On my cello, these strings have given me wonderful service for nine or ten months with no sign of deterioration. They seem to get better with time. Granted, I no longer play professionally and the only work I require from my strings is for private practice and teaching, but I have seen no fade in their sound production or responsiveness. They are very expensive strings, but also very good value for money. My cello is quite open and resonant with a “bassy” sound and plenty of power. Perpetual Edition strings have allowed the cello to sing freely, giving me all the dynamic range and expression I require. I really enjoy the quality of sound these strings produce along their full playing length, even on the C string. There is a real beauty to their tone, with the ability to punch out with great volume and fullness of expression, yet also to play with sweetness and delicacy when necessary.
Pirastro Perpetual Solo A&D with Perpetual Cadenza G&C
This combination has given the Perpetual Solo A and D a lovely “voice”. These two strings sing with sweetness and beauty while retaining the great power I expect from the Perpetual range. Likewise, the Perpetual Cadenza G & C strings have opened up the sound of my (already resonant) cello quite beautifully. At first, there seemed to be less openness than I had expected but since then I have been discovering a lovely tone in my cello as these strings give a great balance of clarity and strength.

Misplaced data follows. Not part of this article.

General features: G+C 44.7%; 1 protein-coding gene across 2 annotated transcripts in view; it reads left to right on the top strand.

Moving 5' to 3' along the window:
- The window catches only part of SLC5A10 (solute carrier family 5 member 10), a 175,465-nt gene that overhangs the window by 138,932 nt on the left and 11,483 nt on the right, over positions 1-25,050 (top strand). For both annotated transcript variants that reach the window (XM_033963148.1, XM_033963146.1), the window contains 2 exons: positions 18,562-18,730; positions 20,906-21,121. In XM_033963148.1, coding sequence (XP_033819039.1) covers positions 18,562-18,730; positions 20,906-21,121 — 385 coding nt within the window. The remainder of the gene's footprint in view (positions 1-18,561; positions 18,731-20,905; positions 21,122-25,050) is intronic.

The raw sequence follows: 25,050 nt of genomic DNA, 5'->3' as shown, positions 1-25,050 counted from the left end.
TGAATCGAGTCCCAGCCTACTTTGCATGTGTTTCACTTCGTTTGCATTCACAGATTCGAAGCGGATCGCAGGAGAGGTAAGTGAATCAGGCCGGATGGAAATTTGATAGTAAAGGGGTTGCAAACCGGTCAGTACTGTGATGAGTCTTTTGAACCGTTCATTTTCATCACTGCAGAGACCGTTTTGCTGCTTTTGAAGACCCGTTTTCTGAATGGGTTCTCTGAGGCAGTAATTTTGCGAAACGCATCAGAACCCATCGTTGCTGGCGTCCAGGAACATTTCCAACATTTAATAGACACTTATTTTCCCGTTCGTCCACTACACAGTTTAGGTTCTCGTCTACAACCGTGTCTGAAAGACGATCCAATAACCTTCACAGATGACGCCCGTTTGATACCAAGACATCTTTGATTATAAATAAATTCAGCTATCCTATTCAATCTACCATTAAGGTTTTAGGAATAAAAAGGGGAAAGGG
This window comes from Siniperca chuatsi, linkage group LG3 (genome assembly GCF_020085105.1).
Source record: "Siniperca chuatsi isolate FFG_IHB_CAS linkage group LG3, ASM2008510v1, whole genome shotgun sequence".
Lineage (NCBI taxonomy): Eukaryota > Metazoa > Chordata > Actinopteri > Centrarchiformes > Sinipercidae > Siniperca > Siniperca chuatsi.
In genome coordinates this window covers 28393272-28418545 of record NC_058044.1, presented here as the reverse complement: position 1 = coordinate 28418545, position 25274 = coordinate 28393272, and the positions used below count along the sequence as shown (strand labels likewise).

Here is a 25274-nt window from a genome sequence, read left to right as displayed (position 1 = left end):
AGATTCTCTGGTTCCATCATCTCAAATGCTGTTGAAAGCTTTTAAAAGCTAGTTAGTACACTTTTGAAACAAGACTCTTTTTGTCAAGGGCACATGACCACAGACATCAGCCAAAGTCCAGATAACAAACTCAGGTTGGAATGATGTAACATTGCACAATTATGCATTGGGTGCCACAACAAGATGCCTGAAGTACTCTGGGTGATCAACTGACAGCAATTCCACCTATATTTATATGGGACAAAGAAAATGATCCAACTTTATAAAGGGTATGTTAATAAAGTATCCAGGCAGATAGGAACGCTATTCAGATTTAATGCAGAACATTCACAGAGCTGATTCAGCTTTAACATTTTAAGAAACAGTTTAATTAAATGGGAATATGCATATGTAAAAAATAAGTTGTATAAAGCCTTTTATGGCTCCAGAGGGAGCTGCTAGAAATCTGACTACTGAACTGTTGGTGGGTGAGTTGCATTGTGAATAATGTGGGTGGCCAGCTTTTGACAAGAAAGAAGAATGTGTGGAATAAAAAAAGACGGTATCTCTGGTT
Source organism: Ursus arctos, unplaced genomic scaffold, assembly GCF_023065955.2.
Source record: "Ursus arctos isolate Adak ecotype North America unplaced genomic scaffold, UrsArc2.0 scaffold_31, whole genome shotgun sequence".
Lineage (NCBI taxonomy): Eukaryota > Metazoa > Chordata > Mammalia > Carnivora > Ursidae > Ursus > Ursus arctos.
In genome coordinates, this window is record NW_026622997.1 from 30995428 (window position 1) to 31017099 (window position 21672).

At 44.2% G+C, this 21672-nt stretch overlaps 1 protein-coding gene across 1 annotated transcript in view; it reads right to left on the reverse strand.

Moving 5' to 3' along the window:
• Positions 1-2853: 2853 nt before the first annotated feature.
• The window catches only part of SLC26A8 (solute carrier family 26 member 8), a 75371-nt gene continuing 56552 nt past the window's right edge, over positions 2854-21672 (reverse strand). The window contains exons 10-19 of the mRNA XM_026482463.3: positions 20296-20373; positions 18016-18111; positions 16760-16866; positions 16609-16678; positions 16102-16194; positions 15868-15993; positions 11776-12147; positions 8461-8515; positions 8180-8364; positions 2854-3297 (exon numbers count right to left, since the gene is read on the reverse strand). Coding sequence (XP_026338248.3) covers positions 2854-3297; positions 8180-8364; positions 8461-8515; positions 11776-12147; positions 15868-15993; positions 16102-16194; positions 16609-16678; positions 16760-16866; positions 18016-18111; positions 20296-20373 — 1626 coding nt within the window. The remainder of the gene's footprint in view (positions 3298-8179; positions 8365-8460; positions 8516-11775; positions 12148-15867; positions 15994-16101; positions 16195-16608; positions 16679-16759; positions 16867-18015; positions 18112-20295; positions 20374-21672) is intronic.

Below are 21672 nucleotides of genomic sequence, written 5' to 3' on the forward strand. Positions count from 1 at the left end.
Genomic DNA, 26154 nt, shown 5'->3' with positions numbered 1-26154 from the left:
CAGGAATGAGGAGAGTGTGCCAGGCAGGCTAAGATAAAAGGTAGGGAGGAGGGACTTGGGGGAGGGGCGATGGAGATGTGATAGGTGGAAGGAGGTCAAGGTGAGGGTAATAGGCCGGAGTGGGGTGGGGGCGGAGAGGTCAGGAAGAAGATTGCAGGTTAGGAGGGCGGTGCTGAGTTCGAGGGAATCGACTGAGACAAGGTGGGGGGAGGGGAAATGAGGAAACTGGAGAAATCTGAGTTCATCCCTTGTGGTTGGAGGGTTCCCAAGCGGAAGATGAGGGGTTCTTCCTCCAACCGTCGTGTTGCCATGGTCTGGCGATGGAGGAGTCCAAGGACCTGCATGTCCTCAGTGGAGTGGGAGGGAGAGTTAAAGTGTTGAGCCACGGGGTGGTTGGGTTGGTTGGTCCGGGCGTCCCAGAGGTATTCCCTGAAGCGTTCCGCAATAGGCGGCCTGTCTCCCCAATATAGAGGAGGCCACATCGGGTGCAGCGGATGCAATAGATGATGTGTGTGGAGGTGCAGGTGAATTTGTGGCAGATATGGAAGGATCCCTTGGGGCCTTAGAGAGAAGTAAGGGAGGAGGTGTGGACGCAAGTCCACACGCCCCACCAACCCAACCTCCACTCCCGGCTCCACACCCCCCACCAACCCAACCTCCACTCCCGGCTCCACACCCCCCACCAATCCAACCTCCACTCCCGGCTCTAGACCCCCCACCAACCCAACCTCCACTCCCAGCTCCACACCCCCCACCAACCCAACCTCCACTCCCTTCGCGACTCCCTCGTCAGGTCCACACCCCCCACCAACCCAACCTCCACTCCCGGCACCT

With some lower tension strings, I wonder if they will be able to give everything I require of them, but with Perpetual Cadenza I feel that they will keep giving and giving. Over the two weeks, they increased in resonance and power. I feel that if left on the cello these strings would give me everything I asked of them. They perform very well along the full length of A and D strings, maintaining a consistent sound quality in all registers, and the lower strings create an enjoyable open sound with plenty of tone colour to make these strings very appealing.
These strings have a feel and playability that is very similar to the superb Versum strings, with a different character. They gave me an excellent range of dynamic expression, outstanding power and projection, clarity and balance across all strings. Most cellos and most strings will have certain registers or certain strings where there is a sort of “dead spot”. Often this is around 5th to 7th position on a D string and all notes beyond the first 7 notes or octave on the G or C strings (usually both).
The pleasure of playing on these Rondo strings was that every note I played on every string had a good quality sound. They have the balance across all strings that I have enjoyed on Versum, with even more power and expressive nature. Double stopping, even on the lower two strings, is clear and easy. I also found that they allowed me to play with clarity closer to the bridge than any other strings I have found. These are outstanding soloist strings. I didn’t want to take these new Rondo strings off my cello, but I have other strings to review. Well done, Thomastik, you have excelled again!
About the Cello String Library
Simply for Strings has created a trial ‘String Library’ for cellists to visit on appointment and try different string sets and/or combinations, so that we can help with their search for the sound and response they need. Here you can try before you buy, with our guidance and assistance. In this appointment, we’ll have a discussion with you before we start fitting up to three different sets on your cello. We let you trial the strings in-store to determine which strings may suit you and your needs best. And if you need, we can play your cello for you, so you can hear it as both listener and player. It’s an obligation free appointment, all you need to do is bring your cello, and prepare to fall in love with some new strings!
Read more about our Cello String Library here and visit our blog for more cello resources.